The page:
Concealed carry legislation concerns those who help victims of domestic abuse
The debate over the Concealed Carry Reciprocity Act continues on Capitol Hill. It would force states to recognize concealed carry permits obtained in another state, and advocates for victims of are domestic violence are opposed to it.
Randi Bregman of Vera House in Syracuse says ultimately this kind of legislation would weaken New York’s gun control laws. For victims of domestic violence that could be deadly.
“A lot of domestic violence homicides, including those in our community, happen because of a gun,” Bregman said. “So increased access to guns puts domestic violence victims at a greater risk.”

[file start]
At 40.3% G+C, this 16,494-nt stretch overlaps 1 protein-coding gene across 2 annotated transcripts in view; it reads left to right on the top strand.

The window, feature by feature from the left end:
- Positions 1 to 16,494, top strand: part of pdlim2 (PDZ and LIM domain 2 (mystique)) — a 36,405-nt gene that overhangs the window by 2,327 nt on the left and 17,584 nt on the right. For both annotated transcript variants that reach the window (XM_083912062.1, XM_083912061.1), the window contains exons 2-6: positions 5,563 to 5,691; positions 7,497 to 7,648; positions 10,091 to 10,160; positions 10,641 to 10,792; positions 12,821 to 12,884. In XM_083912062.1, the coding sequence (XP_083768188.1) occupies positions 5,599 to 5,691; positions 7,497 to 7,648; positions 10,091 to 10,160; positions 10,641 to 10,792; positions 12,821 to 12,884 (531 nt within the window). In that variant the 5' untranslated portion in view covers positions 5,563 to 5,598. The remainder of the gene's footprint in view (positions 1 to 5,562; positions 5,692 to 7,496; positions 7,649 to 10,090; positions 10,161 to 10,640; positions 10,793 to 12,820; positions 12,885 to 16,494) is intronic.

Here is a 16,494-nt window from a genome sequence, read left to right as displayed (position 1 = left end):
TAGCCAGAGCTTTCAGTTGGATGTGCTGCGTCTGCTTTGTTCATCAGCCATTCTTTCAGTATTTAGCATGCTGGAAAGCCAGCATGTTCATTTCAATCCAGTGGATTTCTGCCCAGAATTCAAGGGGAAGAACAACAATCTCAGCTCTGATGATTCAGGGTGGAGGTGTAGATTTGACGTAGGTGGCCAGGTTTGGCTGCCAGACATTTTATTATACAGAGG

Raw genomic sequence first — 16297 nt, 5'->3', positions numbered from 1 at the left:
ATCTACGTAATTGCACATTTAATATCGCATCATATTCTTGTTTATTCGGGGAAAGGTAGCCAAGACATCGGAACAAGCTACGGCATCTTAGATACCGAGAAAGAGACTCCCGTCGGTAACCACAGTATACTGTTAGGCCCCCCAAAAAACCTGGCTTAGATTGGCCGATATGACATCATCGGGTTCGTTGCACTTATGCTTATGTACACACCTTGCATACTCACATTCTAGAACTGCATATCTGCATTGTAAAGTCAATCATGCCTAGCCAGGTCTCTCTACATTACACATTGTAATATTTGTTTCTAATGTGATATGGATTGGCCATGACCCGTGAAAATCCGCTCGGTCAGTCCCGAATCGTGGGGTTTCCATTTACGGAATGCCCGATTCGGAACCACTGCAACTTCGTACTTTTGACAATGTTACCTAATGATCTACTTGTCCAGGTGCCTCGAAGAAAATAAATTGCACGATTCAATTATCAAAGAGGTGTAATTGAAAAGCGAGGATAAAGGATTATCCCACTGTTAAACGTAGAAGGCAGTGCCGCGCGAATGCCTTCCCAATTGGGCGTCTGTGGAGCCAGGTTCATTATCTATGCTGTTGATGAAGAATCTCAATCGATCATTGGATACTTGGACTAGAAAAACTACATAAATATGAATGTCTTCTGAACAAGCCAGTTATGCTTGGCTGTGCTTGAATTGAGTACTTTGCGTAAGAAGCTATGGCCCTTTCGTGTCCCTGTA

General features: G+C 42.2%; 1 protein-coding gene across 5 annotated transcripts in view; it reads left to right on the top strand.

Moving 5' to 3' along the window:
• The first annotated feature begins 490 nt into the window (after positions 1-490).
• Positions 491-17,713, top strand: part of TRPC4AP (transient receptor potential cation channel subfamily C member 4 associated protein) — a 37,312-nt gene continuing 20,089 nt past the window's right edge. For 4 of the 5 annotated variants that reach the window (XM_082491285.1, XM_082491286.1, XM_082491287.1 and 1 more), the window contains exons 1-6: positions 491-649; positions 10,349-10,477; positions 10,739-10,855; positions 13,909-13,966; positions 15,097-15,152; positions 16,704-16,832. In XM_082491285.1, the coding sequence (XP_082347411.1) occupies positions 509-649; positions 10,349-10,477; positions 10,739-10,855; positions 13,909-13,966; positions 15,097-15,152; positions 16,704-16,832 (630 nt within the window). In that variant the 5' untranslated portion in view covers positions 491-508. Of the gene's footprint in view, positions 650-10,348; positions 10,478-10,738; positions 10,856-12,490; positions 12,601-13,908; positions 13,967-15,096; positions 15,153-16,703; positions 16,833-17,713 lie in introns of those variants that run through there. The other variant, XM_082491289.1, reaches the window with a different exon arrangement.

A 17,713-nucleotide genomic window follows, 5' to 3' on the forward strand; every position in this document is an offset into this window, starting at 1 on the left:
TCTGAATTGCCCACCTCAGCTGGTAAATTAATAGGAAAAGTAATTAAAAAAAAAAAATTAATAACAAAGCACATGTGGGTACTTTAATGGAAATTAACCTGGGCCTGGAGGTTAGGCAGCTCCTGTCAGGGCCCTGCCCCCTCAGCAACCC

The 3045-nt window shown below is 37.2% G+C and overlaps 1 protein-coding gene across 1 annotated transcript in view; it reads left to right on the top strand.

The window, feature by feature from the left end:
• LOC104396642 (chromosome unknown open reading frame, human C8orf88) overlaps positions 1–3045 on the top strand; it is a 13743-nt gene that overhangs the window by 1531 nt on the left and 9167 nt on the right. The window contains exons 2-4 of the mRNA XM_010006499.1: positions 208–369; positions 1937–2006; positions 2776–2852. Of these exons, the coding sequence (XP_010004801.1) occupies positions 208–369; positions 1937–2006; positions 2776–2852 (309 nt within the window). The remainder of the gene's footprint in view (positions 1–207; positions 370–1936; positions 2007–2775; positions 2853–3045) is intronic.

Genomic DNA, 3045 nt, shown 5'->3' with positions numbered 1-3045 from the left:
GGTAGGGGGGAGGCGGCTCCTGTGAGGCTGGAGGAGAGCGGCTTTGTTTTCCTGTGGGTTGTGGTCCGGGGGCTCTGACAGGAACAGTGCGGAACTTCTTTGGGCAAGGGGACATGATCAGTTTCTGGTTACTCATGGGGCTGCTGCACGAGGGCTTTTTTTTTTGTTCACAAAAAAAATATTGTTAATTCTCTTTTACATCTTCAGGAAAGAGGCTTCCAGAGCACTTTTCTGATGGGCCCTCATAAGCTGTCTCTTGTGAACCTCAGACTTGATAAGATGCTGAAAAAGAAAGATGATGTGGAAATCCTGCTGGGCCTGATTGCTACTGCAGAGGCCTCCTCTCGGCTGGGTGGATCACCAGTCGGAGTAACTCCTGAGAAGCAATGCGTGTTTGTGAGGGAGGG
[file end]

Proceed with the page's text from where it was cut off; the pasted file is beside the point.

Bregman says it’s not uncommon for victims of domestic violence to flee across state lines to somewhere they think is more safe.
“They may have friends or family they may come to, and they may end up in New York State. And I think making the protections we have in New York to make concealed carry looser, could potentially put someone in harms way,” Bregman said.
The expanded concealed carry legislation would limit what authorities in New York could do to someone traveling here from another state who has a concealed carry permit.
“They may be here without anyone knowing there should be a limitation of access to guns. And the person can travel across state lines under this bill, with a gun, and police wouldn’t be able to respond,” she said.
Central New York Rep. John Katko (R-Camillus), who voted for the legislation, said in a statement that it will streamline the process for law abiding permit owners, adding that New York’s gun legislation would remain applicable to all gun owners entering the state.
The legislation, which has been linked with a bill to enhance background checks for gun buyers, awaits a vote in the Senate, where it will need 60 votes to pass.